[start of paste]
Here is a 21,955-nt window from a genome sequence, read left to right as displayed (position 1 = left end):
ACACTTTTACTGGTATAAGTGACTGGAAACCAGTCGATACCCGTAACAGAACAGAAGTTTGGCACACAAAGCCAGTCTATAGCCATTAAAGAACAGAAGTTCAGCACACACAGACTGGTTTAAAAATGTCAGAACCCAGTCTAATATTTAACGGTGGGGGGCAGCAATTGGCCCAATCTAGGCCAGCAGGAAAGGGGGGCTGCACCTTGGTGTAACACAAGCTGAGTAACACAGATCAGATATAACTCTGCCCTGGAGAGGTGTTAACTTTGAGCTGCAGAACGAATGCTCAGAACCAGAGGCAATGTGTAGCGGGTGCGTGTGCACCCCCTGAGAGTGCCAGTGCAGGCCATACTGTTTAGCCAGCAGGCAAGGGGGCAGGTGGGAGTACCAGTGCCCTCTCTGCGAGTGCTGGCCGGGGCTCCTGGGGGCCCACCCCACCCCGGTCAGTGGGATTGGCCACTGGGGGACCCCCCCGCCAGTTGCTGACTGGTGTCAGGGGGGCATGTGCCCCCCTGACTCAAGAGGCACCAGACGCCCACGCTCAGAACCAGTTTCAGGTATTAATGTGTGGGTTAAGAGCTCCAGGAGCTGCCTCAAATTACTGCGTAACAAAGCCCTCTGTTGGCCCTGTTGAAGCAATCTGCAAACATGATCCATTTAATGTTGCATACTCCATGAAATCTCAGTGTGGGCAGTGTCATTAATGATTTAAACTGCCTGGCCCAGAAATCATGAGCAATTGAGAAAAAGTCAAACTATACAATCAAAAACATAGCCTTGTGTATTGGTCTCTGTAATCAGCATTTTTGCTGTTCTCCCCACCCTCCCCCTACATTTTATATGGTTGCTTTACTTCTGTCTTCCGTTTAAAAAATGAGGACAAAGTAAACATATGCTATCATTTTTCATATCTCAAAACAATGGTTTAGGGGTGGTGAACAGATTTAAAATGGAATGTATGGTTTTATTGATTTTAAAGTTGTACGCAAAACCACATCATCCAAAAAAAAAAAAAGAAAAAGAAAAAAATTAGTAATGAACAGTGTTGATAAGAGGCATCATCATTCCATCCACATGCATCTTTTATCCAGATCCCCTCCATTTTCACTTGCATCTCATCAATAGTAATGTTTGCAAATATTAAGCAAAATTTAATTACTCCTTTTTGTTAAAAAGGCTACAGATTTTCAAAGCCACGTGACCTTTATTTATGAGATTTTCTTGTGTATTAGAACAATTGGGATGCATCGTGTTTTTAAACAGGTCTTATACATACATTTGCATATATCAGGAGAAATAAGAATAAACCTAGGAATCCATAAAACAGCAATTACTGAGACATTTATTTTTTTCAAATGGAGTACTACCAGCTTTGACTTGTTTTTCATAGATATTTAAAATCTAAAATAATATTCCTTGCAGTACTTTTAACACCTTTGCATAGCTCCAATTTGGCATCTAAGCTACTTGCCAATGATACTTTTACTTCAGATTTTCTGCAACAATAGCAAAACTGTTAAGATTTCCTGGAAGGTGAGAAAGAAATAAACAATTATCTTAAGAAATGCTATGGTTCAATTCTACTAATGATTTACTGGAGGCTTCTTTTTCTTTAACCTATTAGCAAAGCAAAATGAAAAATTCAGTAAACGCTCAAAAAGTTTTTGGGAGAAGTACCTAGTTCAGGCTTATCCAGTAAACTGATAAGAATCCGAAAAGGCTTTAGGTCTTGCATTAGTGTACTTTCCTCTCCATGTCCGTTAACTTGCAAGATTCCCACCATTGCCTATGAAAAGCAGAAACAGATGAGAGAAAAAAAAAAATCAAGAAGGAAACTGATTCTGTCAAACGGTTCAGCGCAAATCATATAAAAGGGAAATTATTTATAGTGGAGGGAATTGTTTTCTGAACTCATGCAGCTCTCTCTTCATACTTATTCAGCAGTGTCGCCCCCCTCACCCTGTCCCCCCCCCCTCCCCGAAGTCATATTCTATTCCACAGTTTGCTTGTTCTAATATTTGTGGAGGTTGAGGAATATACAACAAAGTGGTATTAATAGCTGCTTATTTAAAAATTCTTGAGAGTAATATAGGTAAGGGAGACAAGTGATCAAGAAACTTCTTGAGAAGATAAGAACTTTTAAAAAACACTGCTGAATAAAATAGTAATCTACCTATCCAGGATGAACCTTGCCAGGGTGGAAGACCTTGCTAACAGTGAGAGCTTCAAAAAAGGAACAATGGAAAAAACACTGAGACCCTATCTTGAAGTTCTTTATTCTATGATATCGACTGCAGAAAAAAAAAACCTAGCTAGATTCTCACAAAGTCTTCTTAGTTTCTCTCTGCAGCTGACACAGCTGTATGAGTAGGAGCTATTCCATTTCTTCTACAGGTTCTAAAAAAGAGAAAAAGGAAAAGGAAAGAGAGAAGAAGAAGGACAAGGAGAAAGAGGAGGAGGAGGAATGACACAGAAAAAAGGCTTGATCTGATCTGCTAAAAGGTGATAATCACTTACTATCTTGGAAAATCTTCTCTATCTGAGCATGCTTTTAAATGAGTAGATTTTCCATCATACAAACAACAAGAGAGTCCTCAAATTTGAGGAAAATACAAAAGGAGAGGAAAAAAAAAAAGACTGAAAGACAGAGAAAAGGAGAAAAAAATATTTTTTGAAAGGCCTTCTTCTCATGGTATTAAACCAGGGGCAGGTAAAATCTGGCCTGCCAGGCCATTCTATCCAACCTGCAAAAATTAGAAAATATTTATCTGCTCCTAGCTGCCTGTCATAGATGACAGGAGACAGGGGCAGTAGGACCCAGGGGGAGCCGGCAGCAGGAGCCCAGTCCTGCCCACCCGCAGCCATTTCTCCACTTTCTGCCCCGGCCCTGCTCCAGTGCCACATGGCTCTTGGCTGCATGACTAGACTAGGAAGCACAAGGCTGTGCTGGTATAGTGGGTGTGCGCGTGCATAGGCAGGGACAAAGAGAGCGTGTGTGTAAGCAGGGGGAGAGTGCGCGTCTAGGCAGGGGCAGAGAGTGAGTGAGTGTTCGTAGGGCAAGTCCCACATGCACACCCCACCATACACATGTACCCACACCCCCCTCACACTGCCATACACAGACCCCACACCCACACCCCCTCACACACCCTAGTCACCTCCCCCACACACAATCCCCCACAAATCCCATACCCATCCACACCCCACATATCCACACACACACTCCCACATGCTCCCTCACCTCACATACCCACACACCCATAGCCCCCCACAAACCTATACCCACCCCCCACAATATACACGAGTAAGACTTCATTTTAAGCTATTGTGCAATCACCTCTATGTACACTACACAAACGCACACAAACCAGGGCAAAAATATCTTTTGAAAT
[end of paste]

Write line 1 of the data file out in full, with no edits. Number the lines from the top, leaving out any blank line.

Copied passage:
Here is a 21,955-nt window from a genome sequence, read left to right as displayed (position 1 = left end):